Thanks for the great tips, Michelle! :)

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  4. Valentin Zwick

    Now that was a great article, Michelle – highly appreciate your insights on how you do things.

    There´s one question I have though: How do you recognize all the faces? I mean, lets say you ask for the information on who is important and close upfront through your questionare, how do you know who is who when arriving at the wedding? Especially if it´s more than just parents and grand parents?

    What I typically do for all sorts of questions that I might have during the wedding, is I might ask the couple for a contact person that knows all the details that I can talk to without disturbing the couple before, during or after the ceremony. They typically also know what surprises have been planned for the couple and when they are going to happen so I can make sure i´m there to get all the shots I need.

    You guys have a good weekend – Greets from Germany,


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    • Michelle Ford

      ah valentin, this is an excellent question. before the wedding i get a feel from conversations with the couple, WHO i need to meet. mom, dad, grandma …

      at the prep, i make a point to find them, and i usually do. if they aren’t there, it is my assistant’s job to find out where they sit and point them out to me. it is the 2nd’s job to let me know who those people are in the groom’s side too.

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  5. Phil Bautista

    Great tips Michelle. Whether you’re a pro or doing it for family, these tips really bring it home.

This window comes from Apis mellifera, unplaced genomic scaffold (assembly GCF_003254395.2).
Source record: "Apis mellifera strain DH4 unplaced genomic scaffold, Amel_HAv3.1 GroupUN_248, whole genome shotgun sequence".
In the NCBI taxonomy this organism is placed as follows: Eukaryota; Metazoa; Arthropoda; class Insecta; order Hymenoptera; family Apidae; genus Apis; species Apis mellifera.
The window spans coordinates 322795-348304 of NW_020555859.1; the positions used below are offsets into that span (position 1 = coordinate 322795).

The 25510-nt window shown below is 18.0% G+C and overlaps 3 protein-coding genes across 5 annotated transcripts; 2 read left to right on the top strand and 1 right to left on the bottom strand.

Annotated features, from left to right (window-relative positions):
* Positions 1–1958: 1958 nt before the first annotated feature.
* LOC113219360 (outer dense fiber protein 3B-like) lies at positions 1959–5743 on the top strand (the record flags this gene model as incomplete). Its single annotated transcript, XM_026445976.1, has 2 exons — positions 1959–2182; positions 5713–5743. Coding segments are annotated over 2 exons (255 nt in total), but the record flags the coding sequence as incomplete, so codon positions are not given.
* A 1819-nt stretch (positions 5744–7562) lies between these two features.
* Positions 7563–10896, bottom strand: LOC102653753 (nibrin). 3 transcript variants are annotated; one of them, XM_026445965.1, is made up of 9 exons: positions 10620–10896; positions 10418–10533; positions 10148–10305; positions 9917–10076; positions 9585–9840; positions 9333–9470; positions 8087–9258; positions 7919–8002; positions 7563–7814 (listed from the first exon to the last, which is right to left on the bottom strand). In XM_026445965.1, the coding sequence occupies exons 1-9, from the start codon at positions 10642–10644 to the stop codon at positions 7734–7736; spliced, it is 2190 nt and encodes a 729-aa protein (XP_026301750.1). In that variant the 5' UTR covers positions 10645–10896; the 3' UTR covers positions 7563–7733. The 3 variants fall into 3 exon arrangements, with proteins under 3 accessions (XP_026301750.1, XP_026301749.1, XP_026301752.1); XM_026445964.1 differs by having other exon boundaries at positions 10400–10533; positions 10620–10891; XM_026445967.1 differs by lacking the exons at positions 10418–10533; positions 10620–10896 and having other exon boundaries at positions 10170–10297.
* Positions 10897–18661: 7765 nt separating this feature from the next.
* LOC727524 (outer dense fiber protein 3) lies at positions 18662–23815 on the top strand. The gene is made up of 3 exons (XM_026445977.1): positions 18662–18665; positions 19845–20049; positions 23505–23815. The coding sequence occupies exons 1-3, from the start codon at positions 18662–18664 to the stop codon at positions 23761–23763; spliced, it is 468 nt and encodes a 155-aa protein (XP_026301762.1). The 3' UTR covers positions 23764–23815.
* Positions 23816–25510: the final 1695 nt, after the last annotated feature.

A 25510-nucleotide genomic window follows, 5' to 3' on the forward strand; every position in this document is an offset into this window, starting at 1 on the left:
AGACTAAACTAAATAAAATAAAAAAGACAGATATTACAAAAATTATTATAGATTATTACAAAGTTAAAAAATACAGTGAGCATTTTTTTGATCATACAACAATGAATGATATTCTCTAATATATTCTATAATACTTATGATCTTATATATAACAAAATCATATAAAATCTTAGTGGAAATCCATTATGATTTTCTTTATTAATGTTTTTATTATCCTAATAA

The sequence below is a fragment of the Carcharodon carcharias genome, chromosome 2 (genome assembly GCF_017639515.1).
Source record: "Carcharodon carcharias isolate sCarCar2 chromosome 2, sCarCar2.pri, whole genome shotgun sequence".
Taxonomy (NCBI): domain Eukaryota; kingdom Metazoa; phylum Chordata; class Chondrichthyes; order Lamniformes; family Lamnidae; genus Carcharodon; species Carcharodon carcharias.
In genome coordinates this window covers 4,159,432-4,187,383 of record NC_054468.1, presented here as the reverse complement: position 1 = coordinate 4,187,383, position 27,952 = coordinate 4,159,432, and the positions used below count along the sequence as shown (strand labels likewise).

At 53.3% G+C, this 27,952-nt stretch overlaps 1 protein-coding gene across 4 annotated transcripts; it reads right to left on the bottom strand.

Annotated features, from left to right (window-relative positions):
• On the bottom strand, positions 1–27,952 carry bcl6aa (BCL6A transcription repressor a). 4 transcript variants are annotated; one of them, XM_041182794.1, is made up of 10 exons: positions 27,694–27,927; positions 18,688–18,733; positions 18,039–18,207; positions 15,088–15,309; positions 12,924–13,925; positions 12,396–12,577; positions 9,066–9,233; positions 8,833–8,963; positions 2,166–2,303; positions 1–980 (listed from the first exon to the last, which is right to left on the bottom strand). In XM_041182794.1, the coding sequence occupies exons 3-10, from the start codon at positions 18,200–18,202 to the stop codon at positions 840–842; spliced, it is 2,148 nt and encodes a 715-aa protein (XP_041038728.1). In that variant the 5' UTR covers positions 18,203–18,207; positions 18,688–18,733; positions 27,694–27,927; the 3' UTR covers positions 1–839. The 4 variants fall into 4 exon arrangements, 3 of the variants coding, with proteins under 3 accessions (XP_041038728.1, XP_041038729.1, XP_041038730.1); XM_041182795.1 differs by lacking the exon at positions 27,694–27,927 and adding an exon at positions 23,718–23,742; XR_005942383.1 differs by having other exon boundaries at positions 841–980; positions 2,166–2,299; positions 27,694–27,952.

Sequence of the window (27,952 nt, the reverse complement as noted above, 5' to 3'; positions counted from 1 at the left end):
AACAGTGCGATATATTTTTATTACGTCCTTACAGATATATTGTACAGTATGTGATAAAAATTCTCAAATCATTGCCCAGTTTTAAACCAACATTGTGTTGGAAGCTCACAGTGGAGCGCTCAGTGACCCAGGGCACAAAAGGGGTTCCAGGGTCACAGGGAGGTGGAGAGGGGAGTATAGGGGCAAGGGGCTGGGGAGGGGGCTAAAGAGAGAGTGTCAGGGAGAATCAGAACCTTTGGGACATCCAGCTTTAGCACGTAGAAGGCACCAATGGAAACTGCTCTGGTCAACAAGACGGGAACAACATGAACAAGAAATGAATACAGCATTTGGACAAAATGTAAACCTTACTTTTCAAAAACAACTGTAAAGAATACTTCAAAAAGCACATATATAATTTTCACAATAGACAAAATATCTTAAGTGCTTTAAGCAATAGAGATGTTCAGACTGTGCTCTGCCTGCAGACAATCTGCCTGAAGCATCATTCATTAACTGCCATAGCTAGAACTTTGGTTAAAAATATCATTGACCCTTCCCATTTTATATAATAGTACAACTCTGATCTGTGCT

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  6. Austin Swenson

    There is also something special about giving them a really well exposed, contrasty black and white image… If I were to add another tip to this list, it would be to learn how to edit some of the crucial images in black and white. It’s clean, it looks classy when you do it right, and those have been some fan favorites over the gigs that I have shot.

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    • Michelle Ford

      oooohhhhh! good call! you know what i do without even realizing it sometimes? if i want to draw the eye to purely the emotion in the image, i remove the color. it’s less distracting and more compelling. that seems to be my direction and therefore my opinion.

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  7. Brandon Dewey

    Great Tips!

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  8. Randy Frum

    Excellent Michelle. Really enjoyed your post!

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  9. audrey b

    great article, with great photos to back it up, I love wedding photos that reflect relationships (after all thats what weddings are all about , right?) , this style of wedding photography is an art, which you have well and truly mastered . <3

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  10. Kayode Olorunfemi

    The best tips are always the obvious ones you forget, thanks for sharing this.

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    • Michelle Ford

      isn’t it funny how the things we take for granted are the things that could make work so much simpler if we were just consistent about it?

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  11. Al cu